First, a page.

Smoking in vehicles with someone under 18 is now illegal;

Smoking in vehicles with someone under 18 is now illegal;

 

From 1st October 2015, it will officially be illegal to smoke in a car (or any other vehicle) with anyone under the age of 18. This law has been enforced to prevent the dangers of secondhand smoke amongst young people.

 

If caught, both the smoker and the driver of the vehicle will be fined £50. This new law update applies to every driver in England and Wales, including 17 year olds with provisional licenses. However, the law does NOT apply if the 17 year old is smoking alone in their own car. The law applies to any vehicle that is enclosed wholly or partly by its roof. If you have your windows or sunroof open, your air conditioning on or you sit in the open doorway of the car, the law STILL APPLIES.

 

So, what exactly are the new changes?

 

From 1st October 2015, it will be illegal:

 

–          For retailers to sell e-cigarettes or e-liquids to anyone under the age of 18

–          For adults to buy, or attempt to buy, tobacco products or e-cigarettes and liquids for anyone under the age of 18

–          To smoke in any private vehicle with someone under the age of 18 present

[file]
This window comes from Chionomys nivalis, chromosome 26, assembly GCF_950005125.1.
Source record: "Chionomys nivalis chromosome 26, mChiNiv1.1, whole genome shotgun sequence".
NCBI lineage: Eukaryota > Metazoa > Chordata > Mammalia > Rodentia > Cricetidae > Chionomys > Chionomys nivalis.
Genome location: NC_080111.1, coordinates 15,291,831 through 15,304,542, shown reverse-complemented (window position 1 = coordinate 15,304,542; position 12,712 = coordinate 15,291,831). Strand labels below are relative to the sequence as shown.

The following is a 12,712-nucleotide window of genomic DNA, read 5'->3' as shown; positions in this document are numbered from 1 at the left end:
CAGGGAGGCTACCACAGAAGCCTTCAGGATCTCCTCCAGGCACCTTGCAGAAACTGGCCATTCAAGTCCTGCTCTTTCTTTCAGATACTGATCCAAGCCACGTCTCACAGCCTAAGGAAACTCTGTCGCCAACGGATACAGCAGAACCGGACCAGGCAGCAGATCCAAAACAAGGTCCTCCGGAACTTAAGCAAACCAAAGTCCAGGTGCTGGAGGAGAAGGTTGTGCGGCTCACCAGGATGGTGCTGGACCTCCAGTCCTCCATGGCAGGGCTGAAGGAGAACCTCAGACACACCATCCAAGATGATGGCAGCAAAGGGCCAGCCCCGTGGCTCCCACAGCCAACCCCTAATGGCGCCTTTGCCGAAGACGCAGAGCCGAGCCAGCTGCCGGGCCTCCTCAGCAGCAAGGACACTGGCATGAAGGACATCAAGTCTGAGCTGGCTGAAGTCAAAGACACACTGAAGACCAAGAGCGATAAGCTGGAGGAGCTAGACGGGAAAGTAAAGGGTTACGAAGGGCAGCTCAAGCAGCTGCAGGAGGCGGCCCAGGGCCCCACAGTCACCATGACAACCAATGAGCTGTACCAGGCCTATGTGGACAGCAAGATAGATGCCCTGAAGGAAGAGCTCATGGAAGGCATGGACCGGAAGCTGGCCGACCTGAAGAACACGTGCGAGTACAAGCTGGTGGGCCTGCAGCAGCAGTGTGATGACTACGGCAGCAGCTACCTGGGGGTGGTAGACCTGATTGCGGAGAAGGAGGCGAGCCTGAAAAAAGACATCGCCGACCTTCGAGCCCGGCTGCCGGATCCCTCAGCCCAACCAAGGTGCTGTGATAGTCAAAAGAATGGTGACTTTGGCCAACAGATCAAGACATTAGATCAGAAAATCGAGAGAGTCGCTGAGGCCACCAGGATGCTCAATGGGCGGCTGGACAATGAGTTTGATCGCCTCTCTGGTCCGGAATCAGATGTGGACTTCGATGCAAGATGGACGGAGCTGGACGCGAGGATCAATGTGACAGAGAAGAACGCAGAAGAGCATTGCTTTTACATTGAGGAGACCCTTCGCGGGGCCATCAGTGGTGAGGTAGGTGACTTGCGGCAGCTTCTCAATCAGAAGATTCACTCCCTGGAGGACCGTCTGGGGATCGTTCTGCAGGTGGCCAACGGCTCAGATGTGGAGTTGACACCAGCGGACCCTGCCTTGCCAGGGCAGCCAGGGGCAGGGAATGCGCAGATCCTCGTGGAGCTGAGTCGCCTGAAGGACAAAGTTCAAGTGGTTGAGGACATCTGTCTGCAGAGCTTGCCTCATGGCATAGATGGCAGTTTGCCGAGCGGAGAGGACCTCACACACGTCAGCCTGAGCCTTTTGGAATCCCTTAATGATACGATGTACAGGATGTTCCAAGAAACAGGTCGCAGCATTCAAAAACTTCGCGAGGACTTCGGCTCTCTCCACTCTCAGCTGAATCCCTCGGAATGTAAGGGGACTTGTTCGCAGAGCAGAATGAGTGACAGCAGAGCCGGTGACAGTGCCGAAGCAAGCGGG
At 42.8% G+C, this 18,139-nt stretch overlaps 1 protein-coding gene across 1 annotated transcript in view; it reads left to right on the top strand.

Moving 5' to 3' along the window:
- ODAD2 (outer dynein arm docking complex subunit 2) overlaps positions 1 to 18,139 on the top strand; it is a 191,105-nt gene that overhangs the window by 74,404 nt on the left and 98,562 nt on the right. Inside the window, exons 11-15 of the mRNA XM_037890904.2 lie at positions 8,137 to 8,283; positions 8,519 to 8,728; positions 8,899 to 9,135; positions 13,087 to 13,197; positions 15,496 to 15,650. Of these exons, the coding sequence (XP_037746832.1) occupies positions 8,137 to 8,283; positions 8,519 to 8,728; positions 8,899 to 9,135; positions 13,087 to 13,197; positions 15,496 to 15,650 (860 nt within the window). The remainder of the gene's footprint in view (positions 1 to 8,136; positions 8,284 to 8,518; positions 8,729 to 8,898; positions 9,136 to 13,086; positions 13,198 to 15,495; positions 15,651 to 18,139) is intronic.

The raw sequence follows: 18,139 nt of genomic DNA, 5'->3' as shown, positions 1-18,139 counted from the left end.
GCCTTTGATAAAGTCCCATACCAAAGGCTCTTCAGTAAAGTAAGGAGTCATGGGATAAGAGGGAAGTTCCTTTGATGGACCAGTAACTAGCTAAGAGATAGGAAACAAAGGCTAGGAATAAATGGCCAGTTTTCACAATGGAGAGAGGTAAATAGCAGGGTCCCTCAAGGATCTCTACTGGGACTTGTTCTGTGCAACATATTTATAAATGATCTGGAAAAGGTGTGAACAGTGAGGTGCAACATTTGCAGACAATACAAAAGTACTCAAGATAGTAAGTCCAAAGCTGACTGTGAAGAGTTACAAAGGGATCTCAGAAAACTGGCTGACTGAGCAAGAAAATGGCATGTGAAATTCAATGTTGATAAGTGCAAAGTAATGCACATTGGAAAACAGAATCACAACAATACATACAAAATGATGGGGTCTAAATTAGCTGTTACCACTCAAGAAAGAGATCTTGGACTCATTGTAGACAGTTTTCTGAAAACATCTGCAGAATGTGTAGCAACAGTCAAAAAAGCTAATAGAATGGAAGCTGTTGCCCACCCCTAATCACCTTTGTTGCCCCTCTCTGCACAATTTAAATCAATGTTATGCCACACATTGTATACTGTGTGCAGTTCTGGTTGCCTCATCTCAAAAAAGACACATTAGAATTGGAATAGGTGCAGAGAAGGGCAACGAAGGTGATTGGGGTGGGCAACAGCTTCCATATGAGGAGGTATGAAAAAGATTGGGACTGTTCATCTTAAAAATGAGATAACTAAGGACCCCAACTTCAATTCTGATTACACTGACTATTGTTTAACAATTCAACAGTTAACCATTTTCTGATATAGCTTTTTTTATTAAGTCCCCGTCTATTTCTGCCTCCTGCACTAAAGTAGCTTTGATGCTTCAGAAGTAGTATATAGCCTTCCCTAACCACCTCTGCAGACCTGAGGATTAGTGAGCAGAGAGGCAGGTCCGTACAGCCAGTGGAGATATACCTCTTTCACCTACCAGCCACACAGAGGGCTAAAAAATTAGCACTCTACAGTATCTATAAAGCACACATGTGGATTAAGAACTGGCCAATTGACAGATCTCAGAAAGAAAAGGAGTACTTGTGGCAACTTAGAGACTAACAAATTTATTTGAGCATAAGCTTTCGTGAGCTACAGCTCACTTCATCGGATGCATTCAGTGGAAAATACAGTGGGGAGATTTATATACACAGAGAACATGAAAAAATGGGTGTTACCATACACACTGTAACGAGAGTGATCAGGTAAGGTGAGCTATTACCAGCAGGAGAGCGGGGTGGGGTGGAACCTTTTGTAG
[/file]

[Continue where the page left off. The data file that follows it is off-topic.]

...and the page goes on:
The rules about smoking in vehicles;

 

All private vehicles that are enclosed must be SMOKEFREE if there is anyone under the age of 18 present. This means that from October 1st, 2015 it will be an official offence if this rule is broken.

 

As a driver, it is therefore your responsibility not to smoke and not to allow any passengers to smoke inside your vehicle when there are young people present. The rules do not apply to the smoking of e-cigarettes.

 

Penalties and fines;

 

A fixed penalty notice fine for both offences will be £50. If the person commits both offences they will receive 2 fines. Enforcement officers will decide whether or not a fixed penalty notice is issued, they can also decide to leave with a warning or refer an offence to court.

 

Why the law is changing;

 

The law is extremely popular amongst many as the problem of secondhand smoke is a large one. Every time a child breathes in smoke, they’re breathing in thousands of harmful chemicals. This means that the child is at greater risk of serious medical conditions, including asthma, meningitis, pneumonia, bronchitis and cancer.

 

Secondhand smoke is dangerous for people of any age. However, as children are particularly vulnerable, it is important that the government take action against the problem in order to decrease the risk involved when smoking around others.

 

Children are especially exposed to the issues surrounding secondhand smoke as they breathe more rapidly and have less developed organs and immune systems. Most of the smoke you breathe in is invisible, meaning that most of the time you do not even know that it is happening. Opening vehicle doors and windows does not remove the harmful chemicals from being inhaled by other passengers, which is why the law is changing to protect young people from the dangers of smoking.